University of California, Riverside, student named Edith Macias became quite infamous after she was involved in an ugly incident in September this year where she grabbed a Make America Great Again hat from her senior's head and verbally attacked him with profanity-filled accusations of promoting “genocide.”

On Tuesday, according to Professor Jonathan Turley’s blog, Macias is looking at a charge of misdemeanor grand theft with the possibility of jail time. Turley is a nationally recognized legal scholar, writer lawyer and commentator in broadcast and print journalism.

As seen in the now-viral video of the September incident, Macias ripped the hat off the head of student Matthew Vitale and then spouted profanities in a college office. She is seen asking the staffers in a fit of rage that Vitale should not be allowed to wear the hat. Macias tore the hat off Vitale’s head on campus.

Earlier in September, Vitale had signed an order charging her of petty theft.

According to the declaration in support of an arrest warrant, the woman told the officer, who responded to the incident in September that the reason she ripped off the hat was because it represented “genocide of a bunch of people.”

“She stated she wanted to burn the hat because of what it represented,” the declaration stated, according to Turley.

In the video, Macias is seen storming into a student services office with the hat and declaring: “UCR is letting people wear this s--- on campus? Make American Great Again, really? There were lynching and genocide and mass deportations. … I f------ hate this country. … And I am not leaving. … We need to get rid of all ya’ll.”

Then Vitale is heard reasonably asking for his hat back and also defends his right to free speech, Macias then declares “F--- your freedom of speech boy, your freedom of speech is literally killing a lot of people out there, your hats like these that promote laws and legislation that literally kill and murder people of color.”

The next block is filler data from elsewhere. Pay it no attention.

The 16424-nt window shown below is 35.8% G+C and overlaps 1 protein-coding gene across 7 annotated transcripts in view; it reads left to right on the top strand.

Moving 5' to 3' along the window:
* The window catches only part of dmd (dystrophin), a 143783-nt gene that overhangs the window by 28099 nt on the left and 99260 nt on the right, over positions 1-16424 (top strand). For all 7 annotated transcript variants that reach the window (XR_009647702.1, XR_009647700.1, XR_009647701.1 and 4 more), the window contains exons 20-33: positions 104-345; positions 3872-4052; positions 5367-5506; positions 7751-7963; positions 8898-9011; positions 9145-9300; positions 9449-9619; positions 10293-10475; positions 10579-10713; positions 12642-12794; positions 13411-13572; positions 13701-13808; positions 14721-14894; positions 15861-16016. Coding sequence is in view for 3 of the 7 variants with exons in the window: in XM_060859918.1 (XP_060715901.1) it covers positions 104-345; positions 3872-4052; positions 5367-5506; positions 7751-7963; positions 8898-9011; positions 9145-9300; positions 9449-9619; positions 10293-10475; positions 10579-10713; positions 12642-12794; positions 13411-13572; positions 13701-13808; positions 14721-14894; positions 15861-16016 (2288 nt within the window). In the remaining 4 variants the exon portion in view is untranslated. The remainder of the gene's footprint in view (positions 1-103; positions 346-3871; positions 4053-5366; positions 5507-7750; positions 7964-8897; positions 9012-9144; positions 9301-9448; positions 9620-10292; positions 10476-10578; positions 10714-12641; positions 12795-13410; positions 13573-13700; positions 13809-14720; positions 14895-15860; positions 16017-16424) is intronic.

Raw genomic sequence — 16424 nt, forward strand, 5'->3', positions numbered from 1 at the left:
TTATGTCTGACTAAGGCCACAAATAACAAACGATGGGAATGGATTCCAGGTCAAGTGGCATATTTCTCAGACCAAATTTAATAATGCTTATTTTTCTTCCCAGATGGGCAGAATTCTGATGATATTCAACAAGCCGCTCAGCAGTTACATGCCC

The video of the young woman's actions against another, a senior majoring in economics, attracted heavy coverage by conservative media outlets, which portrayed it as another assault on the free speech rights of right-leaning college students.

Initially, Vitale had said he did not have plans to press charges against Macias, but his decision changed when a campus police officer told him that her own bizarre video could be evidence of a felony, since it showed her taking the hat directly off of a person, the Los Angeles Times reported.

"Honestly, this isn't me trying to get revenge on her" Vitale said in an interview with  Fox News, revealing his intent to press charges.

"This is me just trying to say: 'Look, behavior like this is not tolerated in this country,'" he added.

As stated under the Penal Code of crimes and punishment part 1, that includes crimes against property, Grand theft is theft committed in any of the following cases:

(a) When the money, labor, or real or personal property taken is of a value exceeding nine hundred fifty dollars ($950), except as provided in subdivision (b).

(b) Notwithstanding subdivision (a), grand theft is committed in any of the following cases:

(c) When the property is taken from the person of another.

(d) When the property taken is any of the following:

(1) An automobile.

(2) A firearm, according to California Legislative information website.